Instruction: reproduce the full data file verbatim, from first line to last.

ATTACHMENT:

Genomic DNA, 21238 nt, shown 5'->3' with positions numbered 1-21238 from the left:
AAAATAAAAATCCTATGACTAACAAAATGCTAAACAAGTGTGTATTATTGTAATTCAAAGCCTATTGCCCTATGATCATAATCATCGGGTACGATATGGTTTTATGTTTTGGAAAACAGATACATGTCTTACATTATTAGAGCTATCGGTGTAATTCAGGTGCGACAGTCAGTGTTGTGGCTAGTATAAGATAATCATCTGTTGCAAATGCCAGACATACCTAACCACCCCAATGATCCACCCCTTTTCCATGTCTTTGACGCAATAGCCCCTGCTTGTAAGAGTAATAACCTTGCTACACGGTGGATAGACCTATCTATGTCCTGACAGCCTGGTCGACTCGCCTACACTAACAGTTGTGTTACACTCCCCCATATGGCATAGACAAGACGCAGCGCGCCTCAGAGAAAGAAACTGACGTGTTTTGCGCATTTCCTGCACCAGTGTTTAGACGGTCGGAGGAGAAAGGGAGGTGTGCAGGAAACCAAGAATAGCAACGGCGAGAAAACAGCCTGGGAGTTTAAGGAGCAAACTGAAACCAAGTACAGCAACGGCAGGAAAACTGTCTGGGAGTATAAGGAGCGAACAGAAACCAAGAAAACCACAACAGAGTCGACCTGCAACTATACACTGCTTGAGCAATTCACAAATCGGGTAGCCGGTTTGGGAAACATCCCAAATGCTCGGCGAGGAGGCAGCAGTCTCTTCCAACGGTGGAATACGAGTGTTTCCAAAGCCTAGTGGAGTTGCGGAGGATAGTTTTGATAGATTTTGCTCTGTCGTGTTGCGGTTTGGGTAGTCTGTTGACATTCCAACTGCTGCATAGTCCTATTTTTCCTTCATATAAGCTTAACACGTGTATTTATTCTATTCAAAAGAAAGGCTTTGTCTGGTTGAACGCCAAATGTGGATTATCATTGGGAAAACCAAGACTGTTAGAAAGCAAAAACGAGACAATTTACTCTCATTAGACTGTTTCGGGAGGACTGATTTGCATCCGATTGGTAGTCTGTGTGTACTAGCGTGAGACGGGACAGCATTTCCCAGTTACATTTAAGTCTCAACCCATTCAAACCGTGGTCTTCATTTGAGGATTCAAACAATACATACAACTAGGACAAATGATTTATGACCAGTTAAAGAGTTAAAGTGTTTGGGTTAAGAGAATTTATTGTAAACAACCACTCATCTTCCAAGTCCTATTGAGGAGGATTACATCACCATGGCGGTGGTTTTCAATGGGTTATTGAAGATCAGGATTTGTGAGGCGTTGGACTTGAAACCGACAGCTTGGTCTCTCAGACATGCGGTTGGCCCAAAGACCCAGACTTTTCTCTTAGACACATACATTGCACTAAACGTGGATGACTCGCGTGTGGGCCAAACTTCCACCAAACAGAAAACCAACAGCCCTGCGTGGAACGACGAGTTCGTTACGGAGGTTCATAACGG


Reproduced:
Genomic DNA, 21238 nt, shown 5'->3' with positions numbered 1-21238 from the left:
AAAATAAAAATCCTATGACTAACAAAATGCTAAACAAGTGTGTATTATTGTAATTCAAAGCCTATTGCCCTATGATCATAATCATCGGGTACGATATGGTTTTATGTTTTGGAAAACAGATACATGTCTTACATTATTAGAGCTATCGGTGTAATTCAGGTGCGACAGTCAGTGTTGTGGCTAGTATAAGATAATCATCTGTTGCAAATGCCAGACATACCTAACCACCCCAATGATCCACCCCTTTTCCATGTCTTTGACGCAATAGCCCCTGCTTGTAAGAGTAATAACCTTGCTACACGGTGGATAGACCTATCTATGTCCTGACAGCCTGGTCGACTCGCCTACACTAACAGTTGTGTTACACTCCCCCATATGGCATAGACAAGACGCAGCGCGCCTCAGAGAAAGAAACTGACGTGTTTTGCGCATTTCCTGCACCAGTGTTTAGACGGTCGGAGGAGAAAGGGAGGTGTGCAGGAAACCAAGAATAGCAACGGCGAGAAAACAGCCTGGGAGTTTAAGGAGCAAACTGAAACCAAGTACAGCAACGGCAGGAAAACTGTCTGGGAGTATAAGGAGCGAACAGAAACCAAGAAAACCACAACAGAGTCGACCTGCAACTATACACTGCTTGAGCAATTCACAAATCGGGTAGCCGGTTTGGGAAACATCCCAAATGCTCGGCGAGGAGGCAGCAGTCTCTTCCAACGGTGGAATACGAGTGTTTCCAAAGCCTAGTGGAGTTGCGGAGGATAGTTTTGATAGATTTTGCTCTGTCGTGTTGCGGTTTGGGTAGTCTGTTGACATTCCAACTGCTGCATAGTCCTATTTTTCCTTCATATAAGCTTAACACGTGTATTTATTCTATTCAAAAGAAAGGCTTTGTCTGGTTGAACGCCAAATGTGGATTATCATTGGGAAAACCAAGACTGTTAGAAAGCAAAAACGAGACAATTTACTCTCATTAGACTGTTTCGGGAGGACTGATTTGCATCCGATTGGTAGTCTGTGTGTACTAGCGTGAGACGGGACAGCATTTCCCAGTTACATTTAAGTCTCAACCCATTCAAACCGTGGTCTTCATTTGAGGATTCAAACAATACATACAACTAGGACAAATGATTTATGACCAGTTAAAGAGTTAAAGTGTTTGGGTTAAGAGAATTTATTGTAAACAACCACTCATCTTCCAAGTCCTATTGAGGAGGATTACATCACCATGGCGGTGGTTTTCAATGGGTTATTGAAGATCAGGATTTGTGAGGCGTTGGACTTGAAACCGACAGCTTGGTCTCTCAGACATGCGGTTGGCCCAAAGACCCAGACTTTTCTCTTAGACACATACATTGCACTAAACGTGGATGACTCGCGTGTGGGCCAAACTTCCACCAAACAGAAAACCAACAGCCCTGCGTGGAACGACGAGTTCGTTACGGAGGTTCATAACGG